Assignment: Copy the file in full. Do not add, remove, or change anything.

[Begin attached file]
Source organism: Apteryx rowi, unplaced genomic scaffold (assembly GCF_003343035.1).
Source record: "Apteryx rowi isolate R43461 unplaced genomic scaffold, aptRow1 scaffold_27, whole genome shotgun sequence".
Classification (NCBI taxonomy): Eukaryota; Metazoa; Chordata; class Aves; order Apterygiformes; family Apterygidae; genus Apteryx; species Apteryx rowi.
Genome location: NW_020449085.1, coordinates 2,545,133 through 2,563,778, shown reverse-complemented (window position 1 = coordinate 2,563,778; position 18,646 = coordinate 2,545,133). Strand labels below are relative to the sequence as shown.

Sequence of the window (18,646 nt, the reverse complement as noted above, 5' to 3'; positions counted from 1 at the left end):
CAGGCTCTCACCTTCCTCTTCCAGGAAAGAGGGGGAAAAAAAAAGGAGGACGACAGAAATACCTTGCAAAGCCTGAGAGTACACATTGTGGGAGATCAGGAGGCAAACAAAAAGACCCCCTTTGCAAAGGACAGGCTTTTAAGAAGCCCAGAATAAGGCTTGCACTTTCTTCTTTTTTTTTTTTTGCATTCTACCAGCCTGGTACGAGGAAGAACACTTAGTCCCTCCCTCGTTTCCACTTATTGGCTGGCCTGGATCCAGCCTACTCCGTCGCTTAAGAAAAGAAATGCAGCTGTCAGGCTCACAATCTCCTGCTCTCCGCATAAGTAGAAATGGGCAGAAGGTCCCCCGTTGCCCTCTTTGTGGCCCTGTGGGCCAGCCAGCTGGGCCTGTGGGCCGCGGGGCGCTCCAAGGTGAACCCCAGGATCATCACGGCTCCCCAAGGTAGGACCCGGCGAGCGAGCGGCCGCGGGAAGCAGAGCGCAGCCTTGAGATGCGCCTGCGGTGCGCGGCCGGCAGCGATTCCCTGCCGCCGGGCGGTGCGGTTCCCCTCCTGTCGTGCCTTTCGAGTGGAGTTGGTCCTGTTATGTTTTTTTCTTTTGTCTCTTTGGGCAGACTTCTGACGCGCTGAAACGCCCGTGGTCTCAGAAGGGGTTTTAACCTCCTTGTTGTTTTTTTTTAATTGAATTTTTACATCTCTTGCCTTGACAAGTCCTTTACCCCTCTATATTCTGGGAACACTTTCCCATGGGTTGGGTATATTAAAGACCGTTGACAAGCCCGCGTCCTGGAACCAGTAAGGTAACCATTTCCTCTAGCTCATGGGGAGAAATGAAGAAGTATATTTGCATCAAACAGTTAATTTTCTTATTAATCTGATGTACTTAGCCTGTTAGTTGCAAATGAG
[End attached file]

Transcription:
Source organism: Apteryx rowi, unplaced genomic scaffold (assembly GCF_003343035.1).
Source record: "Apteryx rowi isolate R43461 unplaced genomic scaffold, aptRow1 scaffold_27, whole genome shotgun sequence".
Classification (NCBI taxonomy): Eukaryota; Metazoa; Chordata; class Aves; order Apterygiformes; family Apterygidae; genus Apteryx; species Apteryx rowi.
Genome location: NW_020449085.1, coordinates 2,545,133 through 2,563,778, shown reverse-complemented (window position 1 = coordinate 2,563,778; position 18,646 = coordinate 2,545,133). Strand labels below are relative to the sequence as shown.

Sequence of the window (18,646 nt, the reverse complement as noted above, 5' to 3'; positions counted from 1 at the left end):
CAGGCTCTCACCTTCCTCTTCCAGGAAAGAGGGGGAAAAAAAAAGGAGGACGACAGAAATACCTTGCAAAGCCTGAGAGTACACATTGTGGGAGATCAGGAGGCAAACAAAAAGACCCCCTTTGCAAAGGACAGGCTTTTAAGAAGCCCAGAATAAGGCTTGCACTTTCTTCTTTTTTTTTTTTTGCATTCTACCAGCCTGGTACGAGGAAGAACACTTAGTCCCTCCCTCGTTTCCACTTATTGGCTGGCCTGGATCCAGCCTACTCCGTCGCTTAAGAAAAGAAATGCAGCTGTCAGGCTCACAATCTCCTGCTCTCCGCATAAGTAGAAATGGGCAGAAGGTCCCCCGTTGCCCTCTTTGTGGCCCTGTGGGCCAGCCAGCTGGGCCTGTGGGCCGCGGGGCGCTCCAAGGTGAACCCCAGGATCATCACGGCTCCCCAAGGTAGGACCCGGCGAGCGAGCGGCCGCGGGAAGCAGAGCGCAGCCTTGAGATGCGCCTGCGGTGCGCGGCCGGCAGCGATTCCCTGCCGCCGGGCGGTGCGGTTCCCCTCCTGTCGTGCCTTTCGAGTGGAGTTGGTCCTGTTATGTTTTTTTCTTTTGTCTCTTTGGGCAGACTTCTGACGCGCTGAAACGCCCGTGGTCTCAGAAGGGGTTTTAACCTCCTTGTTGTTTTTTTTTAATTGAATTTTTACATCTCTTGCCTTGACAAGTCCTTTACCCCTCTATATTCTGGGAACACTTTCCCATGGGTTGGGTATATTAAAGACCGTTGACAAGCCCGCGTCCTGGAACCAGTAAGGTAACCATTTCCTCTAGCTCATGGGGAGAAATGAAGAAGTATATTTGCATCAAACAGTTAATTTTCTTATTAATCTGATGTACTTAGCCTGTTAGTTGCAAATGAG